So you’ve got eight hours top get back to the ship. You’ve read about Alfama. You’ll get over there on one of those three-wheeled conveyances, get the driver to cruise along Remedios and stop when you see a great photo, which you take from the seat of your conveyance, down some set of stairs.
This is grab-and-run tourism, that treats a neighbourhood as their amusement park (and river their parking stall, waterfront their audio field, city their mall, but let’s keep the focus local). So they tour up and down the streets, gawking. No photo op = no interest, no interest = don’t give a shit that people live there. The walkers get their bodies in gear, at least—cradling the lens of their camera in their left palms, hungry for the next shot. There, a playground. Let’s lean on the fence and take pictures of the kids playing!
These tables need some serious turning. For my part, I’ve glared at tourists, talked to local business owners about tourists, stood watching and taking pictures of tourists. Next, guerrilla action against the conveyances, and a stern talking-to I’ll deliver to the bridge of the Orchestra by sundown.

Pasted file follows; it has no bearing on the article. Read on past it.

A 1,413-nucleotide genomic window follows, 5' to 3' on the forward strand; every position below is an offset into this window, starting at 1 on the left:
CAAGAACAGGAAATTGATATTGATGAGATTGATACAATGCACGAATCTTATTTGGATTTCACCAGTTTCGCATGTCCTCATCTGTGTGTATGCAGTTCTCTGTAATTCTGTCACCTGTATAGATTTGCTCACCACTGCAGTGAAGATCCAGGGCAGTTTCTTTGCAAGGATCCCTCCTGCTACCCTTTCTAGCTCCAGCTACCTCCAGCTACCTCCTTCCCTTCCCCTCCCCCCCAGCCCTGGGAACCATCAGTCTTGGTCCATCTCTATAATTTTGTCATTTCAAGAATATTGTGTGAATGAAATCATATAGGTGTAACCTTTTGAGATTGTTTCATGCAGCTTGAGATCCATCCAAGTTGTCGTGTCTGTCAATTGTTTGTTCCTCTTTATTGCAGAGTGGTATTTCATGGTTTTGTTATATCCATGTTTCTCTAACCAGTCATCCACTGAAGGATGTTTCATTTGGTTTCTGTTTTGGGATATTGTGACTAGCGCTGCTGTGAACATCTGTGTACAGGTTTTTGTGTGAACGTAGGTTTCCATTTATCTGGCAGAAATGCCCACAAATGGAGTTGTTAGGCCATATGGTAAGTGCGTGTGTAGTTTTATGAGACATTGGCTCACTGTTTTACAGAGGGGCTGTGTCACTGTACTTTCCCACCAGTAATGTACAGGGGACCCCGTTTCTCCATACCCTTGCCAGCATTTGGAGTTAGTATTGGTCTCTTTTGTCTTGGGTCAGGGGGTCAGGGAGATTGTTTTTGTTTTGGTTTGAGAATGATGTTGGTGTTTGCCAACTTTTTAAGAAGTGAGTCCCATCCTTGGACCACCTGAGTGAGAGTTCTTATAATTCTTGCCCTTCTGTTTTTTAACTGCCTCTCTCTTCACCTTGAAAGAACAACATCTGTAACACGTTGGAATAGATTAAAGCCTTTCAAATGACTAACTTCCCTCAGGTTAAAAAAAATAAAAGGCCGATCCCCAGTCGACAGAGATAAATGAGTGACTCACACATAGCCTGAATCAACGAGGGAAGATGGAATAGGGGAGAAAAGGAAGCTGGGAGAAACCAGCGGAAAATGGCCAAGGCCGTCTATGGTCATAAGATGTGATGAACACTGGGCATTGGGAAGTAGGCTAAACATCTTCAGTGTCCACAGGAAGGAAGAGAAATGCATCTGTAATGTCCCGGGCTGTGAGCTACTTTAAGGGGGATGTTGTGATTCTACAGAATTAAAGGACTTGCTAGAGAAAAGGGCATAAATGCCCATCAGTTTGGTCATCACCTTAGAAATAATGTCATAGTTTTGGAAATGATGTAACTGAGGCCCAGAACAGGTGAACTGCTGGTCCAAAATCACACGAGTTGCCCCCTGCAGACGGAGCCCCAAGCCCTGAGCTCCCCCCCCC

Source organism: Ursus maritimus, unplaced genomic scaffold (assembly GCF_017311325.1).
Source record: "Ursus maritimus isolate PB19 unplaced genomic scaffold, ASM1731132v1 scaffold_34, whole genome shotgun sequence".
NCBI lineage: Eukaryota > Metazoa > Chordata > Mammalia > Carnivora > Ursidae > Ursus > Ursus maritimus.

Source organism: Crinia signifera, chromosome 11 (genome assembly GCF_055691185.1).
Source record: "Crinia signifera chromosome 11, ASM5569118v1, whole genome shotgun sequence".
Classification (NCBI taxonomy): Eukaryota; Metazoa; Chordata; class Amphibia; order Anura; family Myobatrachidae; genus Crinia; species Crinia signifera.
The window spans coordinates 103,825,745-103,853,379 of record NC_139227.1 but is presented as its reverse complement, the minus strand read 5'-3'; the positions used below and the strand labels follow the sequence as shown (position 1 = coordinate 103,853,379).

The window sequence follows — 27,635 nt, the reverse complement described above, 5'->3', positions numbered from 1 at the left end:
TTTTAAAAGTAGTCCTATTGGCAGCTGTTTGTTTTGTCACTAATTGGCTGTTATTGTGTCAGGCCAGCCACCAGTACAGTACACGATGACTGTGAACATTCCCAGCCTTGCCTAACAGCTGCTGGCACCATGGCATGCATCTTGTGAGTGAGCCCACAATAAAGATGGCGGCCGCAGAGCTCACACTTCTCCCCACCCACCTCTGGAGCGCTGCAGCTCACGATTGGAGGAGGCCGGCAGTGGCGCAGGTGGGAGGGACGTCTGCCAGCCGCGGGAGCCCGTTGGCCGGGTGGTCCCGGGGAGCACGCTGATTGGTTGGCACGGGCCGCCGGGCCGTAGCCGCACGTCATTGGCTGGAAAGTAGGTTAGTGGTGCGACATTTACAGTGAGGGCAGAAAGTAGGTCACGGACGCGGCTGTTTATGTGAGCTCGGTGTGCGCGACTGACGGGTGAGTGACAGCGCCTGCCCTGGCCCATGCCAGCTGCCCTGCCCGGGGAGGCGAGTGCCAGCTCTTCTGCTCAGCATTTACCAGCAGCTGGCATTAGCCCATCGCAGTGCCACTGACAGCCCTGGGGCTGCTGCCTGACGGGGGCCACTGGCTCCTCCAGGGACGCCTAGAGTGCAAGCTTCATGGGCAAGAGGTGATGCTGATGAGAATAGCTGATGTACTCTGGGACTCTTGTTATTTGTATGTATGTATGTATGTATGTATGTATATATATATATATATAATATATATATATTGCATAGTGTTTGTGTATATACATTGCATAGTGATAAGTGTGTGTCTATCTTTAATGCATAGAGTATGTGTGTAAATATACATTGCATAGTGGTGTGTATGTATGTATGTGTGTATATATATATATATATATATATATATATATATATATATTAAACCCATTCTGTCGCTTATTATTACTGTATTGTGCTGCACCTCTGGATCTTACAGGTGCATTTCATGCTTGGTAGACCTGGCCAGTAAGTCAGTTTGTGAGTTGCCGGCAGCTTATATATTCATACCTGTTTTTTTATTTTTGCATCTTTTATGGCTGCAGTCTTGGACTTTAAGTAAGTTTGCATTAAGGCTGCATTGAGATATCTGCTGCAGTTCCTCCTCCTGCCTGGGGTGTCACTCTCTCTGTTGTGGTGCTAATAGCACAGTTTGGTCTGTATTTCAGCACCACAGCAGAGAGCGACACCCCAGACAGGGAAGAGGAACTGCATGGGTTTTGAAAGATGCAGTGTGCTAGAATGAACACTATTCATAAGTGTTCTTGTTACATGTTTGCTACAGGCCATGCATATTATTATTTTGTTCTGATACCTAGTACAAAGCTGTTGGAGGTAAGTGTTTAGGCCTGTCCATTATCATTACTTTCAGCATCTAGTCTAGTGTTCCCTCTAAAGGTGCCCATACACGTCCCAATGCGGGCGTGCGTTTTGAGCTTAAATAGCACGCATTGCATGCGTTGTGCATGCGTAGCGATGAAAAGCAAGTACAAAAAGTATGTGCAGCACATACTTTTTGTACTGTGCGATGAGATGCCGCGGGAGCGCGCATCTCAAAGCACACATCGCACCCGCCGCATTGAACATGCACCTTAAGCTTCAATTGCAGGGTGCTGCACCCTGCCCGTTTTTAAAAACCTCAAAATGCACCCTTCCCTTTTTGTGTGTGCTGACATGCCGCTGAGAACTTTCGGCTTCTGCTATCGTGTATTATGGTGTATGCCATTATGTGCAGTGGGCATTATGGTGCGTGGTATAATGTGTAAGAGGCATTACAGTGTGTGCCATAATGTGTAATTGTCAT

To be fair (about time!), I’m a tourist myself. And these small linguistic pics/tics I offer are my version of grab and run, usually more of a sit and watch. I’ll take my pics home and edit them a bit, I suppose, as they will theirs. I did feel a moment of fear for the tourists, when I saw a local guy bomb downhill on his motorcycle, his kid behind him, no helmets, along the route the tourists prowl.
Why should I have to hear the ding-dong that precedes on-board announcements on the Orchestra? Why, in Alfama, should people have to feel that their lives are on display for the consumption by a few hours’ worth of a visitor?